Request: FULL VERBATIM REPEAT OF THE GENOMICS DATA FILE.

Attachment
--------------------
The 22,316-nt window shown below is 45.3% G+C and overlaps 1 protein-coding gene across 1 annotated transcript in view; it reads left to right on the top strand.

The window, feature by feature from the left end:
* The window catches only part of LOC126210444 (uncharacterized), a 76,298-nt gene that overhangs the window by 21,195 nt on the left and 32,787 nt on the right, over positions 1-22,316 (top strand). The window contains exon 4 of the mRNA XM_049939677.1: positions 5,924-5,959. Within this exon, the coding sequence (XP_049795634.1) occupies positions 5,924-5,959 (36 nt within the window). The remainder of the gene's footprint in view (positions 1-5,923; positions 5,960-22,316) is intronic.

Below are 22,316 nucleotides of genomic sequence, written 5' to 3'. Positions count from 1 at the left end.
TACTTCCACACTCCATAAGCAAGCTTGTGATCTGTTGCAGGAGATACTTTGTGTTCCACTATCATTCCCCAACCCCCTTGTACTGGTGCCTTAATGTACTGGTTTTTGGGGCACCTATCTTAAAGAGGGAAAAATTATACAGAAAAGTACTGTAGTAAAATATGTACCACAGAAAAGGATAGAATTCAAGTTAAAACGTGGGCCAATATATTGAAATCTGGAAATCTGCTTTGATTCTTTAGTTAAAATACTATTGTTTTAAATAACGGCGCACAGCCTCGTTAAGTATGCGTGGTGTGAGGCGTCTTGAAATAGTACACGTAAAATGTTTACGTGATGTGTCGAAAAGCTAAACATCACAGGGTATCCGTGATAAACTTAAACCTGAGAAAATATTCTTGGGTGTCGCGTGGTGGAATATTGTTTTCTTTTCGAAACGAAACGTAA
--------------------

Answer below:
The 22,316-nt window shown below is 45.3% G+C and overlaps 1 protein-coding gene across 1 annotated transcript in view; it reads left to right on the top strand.

The window, feature by feature from the left end:
* The window catches only part of LOC126210444 (uncharacterized), a 76,298-nt gene that overhangs the window by 21,195 nt on the left and 32,787 nt on the right, over positions 1-22,316 (top strand). The window contains exon 4 of the mRNA XM_049939677.1: positions 5,924-5,959. Within this exon, the coding sequence (XP_049795634.1) occupies positions 5,924-5,959 (36 nt within the window). The remainder of the gene's footprint in view (positions 1-5,923; positions 5,960-22,316) is intronic.

Below are 22,316 nucleotides of genomic sequence, written 5' to 3'. Positions count from 1 at the left end.
TACTTCCACACTCCATAAGCAAGCTTGTGATCTGTTGCAGGAGATACTTTGTGTTCCACTATCATTCCCCAACCCCCTTGTACTGGTGCCTTAATGTACTGGTTTTTGGGGCACCTATCTTAAAGAGGGAAAAATTATACAGAAAAGTACTGTAGTAAAATATGTACCACAGAAAAGGATAGAATTCAAGTTAAAACGTGGGCCAATATATTGAAATCTGGAAATCTGCTTTGATTCTTTAGTTAAAATACTATTGTTTTAAATAACGGCGCACAGCCTCGTTAAGTATGCGTGGTGTGAGGCGTCTTGAAATAGTACACGTAAAATGTTTACGTGATGTGTCGAAAAGCTAAACATCACAGGGTATCCGTGATAAACTTAAACCTGAGAAAATATTCTTGGGTGTCGCGTGGTGGAATATTGTTTTCTTTTCGAAACGAAACGTAA